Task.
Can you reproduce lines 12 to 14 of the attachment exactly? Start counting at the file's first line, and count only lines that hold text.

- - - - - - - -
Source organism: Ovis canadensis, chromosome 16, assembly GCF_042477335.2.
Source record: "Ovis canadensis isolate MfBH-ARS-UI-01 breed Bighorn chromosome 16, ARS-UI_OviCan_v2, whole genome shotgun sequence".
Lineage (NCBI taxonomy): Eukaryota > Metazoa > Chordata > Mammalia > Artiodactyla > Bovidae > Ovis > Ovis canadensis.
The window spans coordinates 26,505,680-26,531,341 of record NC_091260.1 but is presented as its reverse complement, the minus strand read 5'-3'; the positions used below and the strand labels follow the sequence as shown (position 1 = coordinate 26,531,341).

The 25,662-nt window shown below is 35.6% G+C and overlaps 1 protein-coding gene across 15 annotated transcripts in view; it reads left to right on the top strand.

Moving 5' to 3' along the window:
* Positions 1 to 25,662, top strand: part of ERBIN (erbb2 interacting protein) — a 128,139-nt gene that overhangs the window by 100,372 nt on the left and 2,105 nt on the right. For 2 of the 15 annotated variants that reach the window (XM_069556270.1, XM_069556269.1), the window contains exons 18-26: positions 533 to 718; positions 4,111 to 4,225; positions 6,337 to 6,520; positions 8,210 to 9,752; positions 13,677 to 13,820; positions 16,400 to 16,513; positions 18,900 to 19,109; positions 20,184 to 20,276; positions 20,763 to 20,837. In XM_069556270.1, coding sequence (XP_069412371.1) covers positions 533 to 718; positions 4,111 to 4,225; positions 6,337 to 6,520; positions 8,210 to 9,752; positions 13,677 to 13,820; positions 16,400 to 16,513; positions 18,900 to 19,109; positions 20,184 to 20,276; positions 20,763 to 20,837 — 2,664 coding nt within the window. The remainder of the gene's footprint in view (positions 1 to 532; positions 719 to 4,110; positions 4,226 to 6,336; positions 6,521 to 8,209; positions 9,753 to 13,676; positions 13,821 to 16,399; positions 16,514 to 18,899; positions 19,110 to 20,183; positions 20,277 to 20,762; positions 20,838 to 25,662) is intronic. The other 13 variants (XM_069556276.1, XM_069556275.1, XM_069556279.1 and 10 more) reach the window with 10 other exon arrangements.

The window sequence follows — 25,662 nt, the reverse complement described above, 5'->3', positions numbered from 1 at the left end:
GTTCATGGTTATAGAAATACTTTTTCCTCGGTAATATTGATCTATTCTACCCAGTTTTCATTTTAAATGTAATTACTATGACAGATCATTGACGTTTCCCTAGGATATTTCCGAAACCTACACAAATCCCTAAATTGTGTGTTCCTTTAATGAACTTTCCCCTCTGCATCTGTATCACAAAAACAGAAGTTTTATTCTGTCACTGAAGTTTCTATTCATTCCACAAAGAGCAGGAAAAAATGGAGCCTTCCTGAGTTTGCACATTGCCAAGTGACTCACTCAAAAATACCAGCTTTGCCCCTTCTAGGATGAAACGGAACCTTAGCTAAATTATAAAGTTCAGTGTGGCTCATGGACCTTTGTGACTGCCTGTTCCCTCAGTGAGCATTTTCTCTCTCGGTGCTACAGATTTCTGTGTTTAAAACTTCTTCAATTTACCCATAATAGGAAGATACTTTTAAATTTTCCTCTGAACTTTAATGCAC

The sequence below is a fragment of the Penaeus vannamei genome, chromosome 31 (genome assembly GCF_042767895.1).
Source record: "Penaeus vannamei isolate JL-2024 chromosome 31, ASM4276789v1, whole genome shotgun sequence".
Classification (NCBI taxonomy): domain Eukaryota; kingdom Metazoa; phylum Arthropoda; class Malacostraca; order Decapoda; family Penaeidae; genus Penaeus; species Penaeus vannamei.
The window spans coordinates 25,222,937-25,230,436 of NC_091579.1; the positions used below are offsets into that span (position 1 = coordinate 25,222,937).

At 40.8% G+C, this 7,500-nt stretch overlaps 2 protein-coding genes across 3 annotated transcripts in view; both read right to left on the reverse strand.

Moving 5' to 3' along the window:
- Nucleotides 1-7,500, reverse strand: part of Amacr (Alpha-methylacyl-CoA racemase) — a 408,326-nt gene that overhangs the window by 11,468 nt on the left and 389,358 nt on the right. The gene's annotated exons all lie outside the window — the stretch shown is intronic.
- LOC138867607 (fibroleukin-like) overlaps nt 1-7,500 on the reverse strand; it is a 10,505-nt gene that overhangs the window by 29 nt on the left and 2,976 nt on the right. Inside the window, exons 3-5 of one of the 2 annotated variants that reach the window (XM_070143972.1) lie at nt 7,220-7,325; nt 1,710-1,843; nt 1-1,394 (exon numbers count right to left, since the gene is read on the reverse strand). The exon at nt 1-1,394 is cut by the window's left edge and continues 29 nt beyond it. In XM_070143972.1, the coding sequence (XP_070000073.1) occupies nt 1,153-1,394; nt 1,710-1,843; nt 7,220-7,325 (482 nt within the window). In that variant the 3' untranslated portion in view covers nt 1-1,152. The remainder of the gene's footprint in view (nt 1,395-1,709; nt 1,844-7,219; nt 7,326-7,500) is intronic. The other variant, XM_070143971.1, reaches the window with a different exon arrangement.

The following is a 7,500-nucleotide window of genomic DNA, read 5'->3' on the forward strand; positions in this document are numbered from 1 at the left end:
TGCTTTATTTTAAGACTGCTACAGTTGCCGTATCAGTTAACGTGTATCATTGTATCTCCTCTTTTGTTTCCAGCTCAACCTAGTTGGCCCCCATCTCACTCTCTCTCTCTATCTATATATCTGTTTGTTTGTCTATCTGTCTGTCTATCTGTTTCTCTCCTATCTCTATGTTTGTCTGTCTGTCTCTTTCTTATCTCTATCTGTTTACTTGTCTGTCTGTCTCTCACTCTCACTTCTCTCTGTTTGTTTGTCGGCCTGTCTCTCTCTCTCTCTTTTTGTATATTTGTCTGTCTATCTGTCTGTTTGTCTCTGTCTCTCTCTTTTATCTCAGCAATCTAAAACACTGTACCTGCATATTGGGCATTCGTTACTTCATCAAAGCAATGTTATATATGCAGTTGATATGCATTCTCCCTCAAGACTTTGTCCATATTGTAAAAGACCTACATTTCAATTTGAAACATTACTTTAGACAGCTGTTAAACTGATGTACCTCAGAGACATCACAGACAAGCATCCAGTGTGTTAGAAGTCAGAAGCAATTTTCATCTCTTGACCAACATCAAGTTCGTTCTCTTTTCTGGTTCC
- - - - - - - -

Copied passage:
Classification (NCBI taxonomy): domain Eukaryota; kingdom Metazoa; phylum Arthropoda; class Malacostraca; order Decapoda; family Penaeidae; genus Penaeus; species Penaeus vannamei.
The window spans coordinates 25,222,937-25,230,436 of NC_091579.1; the positions used below are offsets into that span (position 1 = coordinate 25,222,937).

At 40.8% G+C, this 7,500-nt stretch overlaps 2 protein-coding genes across 3 annotated transcripts in view; both read right to left on the reverse strand.